Tag Archives: George Weigel

Australian Justice in the Dock

George Weigel of DC’s Ethics and Public Policy has said in First Things what many of us believe: Australian Justice is in the Dock. To make his point, he provides a timeline of what Cardinal Pell was subjected to from 2013 to the present. He concludes:

In the wake of last month’s incomprehensible and (as measured by Judge Weinberg’s dissent) dangerous rejection of Cardinal Pell’s appeal, Catholic voices were heard expressing (or demanding) respect for the justice system in Australia. Perhaps the Vatican press spokesman must say such things for diplomatic purposes, although the reason why diplomatic concerns trump truth and justice in the Holy See Press Office is unclear. But as this chronology indicates, there is no reason to respect a process that reeks of system failure at every point, from the dubious and perhaps corrupt police investigation through the committal hearing, the two trials, and the appeal. There are guilty parties here. But Cardinal George Pell is not one of them.

As this scandalous process approaches the High Court of Australia, friends of Australia, both Down Under and throughout the world, must send a simple message, repeatedly: George Pell is an innocent man who was falsely accused and has been unjustly convicted of crimes he did not commit. It is not George Pell who is in the dock, now, but the administration of justice in Australia. And the only way to restore justice is for Cardinal Pell to be vindicated by the highest court in the land.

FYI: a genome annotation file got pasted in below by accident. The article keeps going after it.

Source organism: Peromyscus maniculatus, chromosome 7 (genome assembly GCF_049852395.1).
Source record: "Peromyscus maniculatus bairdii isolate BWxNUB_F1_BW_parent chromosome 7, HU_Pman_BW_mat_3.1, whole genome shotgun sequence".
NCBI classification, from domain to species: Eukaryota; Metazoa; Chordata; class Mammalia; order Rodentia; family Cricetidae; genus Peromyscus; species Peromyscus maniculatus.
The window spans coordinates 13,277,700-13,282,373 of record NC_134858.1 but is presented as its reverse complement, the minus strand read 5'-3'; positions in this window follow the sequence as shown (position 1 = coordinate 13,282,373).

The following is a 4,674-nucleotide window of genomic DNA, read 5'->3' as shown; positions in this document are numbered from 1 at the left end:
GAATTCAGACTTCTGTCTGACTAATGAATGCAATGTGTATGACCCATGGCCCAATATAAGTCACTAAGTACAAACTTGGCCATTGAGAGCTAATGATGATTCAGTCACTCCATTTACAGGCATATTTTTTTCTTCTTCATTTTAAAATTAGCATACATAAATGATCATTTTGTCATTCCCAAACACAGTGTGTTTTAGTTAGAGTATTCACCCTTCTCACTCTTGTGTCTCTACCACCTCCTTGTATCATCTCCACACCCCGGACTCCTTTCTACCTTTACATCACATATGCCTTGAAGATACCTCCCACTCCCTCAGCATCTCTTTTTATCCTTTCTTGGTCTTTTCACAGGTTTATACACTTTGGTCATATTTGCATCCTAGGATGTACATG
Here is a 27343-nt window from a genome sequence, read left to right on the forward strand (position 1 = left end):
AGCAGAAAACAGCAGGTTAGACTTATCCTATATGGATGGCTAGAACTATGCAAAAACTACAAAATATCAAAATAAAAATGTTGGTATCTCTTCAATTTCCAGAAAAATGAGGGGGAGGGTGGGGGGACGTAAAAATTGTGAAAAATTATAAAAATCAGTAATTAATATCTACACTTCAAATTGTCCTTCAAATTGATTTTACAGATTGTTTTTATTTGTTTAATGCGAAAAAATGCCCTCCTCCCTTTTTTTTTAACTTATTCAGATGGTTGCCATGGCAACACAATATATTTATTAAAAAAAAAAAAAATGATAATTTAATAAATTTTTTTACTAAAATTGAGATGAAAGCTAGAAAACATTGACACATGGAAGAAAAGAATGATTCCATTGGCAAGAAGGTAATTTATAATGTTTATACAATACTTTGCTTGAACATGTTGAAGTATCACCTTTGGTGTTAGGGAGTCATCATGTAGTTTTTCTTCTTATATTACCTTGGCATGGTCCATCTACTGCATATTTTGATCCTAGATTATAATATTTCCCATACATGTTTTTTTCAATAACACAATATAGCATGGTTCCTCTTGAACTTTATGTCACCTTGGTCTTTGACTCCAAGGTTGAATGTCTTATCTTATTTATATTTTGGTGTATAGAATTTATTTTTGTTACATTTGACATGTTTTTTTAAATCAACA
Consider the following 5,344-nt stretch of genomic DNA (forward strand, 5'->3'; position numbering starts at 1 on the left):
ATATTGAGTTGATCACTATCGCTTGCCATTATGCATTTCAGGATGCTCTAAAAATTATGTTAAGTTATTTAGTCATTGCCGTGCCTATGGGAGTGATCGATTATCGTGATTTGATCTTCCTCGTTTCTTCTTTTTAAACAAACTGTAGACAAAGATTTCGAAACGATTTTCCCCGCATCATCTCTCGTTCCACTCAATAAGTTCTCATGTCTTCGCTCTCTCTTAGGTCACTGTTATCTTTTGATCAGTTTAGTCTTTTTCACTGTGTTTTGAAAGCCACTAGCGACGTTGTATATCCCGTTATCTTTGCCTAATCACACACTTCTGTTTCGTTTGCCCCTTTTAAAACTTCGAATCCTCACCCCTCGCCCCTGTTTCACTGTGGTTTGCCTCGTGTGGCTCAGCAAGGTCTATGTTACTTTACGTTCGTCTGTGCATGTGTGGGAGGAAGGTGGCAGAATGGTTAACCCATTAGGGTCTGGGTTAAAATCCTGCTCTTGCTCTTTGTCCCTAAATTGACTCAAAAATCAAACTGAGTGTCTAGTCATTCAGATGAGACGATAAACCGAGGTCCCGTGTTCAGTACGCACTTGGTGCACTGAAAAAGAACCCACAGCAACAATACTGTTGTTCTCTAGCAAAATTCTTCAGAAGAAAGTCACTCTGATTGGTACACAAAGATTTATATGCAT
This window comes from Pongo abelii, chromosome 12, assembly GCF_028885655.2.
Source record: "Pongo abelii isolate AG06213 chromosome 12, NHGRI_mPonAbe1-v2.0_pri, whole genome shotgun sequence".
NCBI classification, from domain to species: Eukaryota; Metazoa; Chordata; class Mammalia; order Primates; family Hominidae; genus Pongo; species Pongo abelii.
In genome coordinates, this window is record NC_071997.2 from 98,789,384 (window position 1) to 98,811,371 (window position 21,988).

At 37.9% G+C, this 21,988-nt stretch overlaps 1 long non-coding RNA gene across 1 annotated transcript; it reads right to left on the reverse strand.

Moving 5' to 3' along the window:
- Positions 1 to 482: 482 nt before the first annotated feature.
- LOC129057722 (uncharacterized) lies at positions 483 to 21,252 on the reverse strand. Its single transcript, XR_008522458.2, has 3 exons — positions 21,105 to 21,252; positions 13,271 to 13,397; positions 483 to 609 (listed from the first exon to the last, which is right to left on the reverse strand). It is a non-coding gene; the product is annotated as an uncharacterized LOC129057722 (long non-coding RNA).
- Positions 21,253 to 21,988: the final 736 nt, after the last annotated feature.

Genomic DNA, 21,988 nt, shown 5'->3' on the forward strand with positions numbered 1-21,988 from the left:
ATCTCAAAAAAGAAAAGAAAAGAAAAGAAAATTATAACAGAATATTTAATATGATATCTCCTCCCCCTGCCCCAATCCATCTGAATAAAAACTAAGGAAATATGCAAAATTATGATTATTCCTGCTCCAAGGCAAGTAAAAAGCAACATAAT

Those who cannot bring themselves to say that, in Australia or elsewhere, necessarily share in the ignominy that Australian criminal justice has, thus far, brought upon itself. 

‘Australia is now on trial’


George Weigel Distinguished Senior Fellow of Washington, D.C.’s Ethics and Public Policy Center has followed up his previous condemnation of Cardinal Pell with the following bringing into question Australia’s system of justice.

Has it occurred to anyone else debating the perverse verdict rendered against Cardinal George Pell, which convicted him of “historic sexual abuse,” that the cardinal did not have to return to his native Australia to face trial? As a member of the College of Cardinals of the Holy Roman Church and a Vatican official, Pell holds a Vatican diplomatic passport and citizenship of Vatican City State. Were he guilty, he could have stayed put in the extraterritorial safety of the Vatican enclave, untouchable by the Australian authorities. But because Cardinal Pell knows he is innocent, he was determined to go home to defend his honor—and, in a broader sense, to defend his decades of work rebuilding the Catholic Church in Australia, the living parts of which owe a great deal to his leadership and courage.

Cardinal Pell and I have been friends for over fifty years, and in the past two and a half decades of that friendship I have been appalled at the calumnies to which he has been subjected, in both the hyper-secularist Australian media and in Church circles determined to hang on to their dreams of post–Vatican II revolution.

Read on…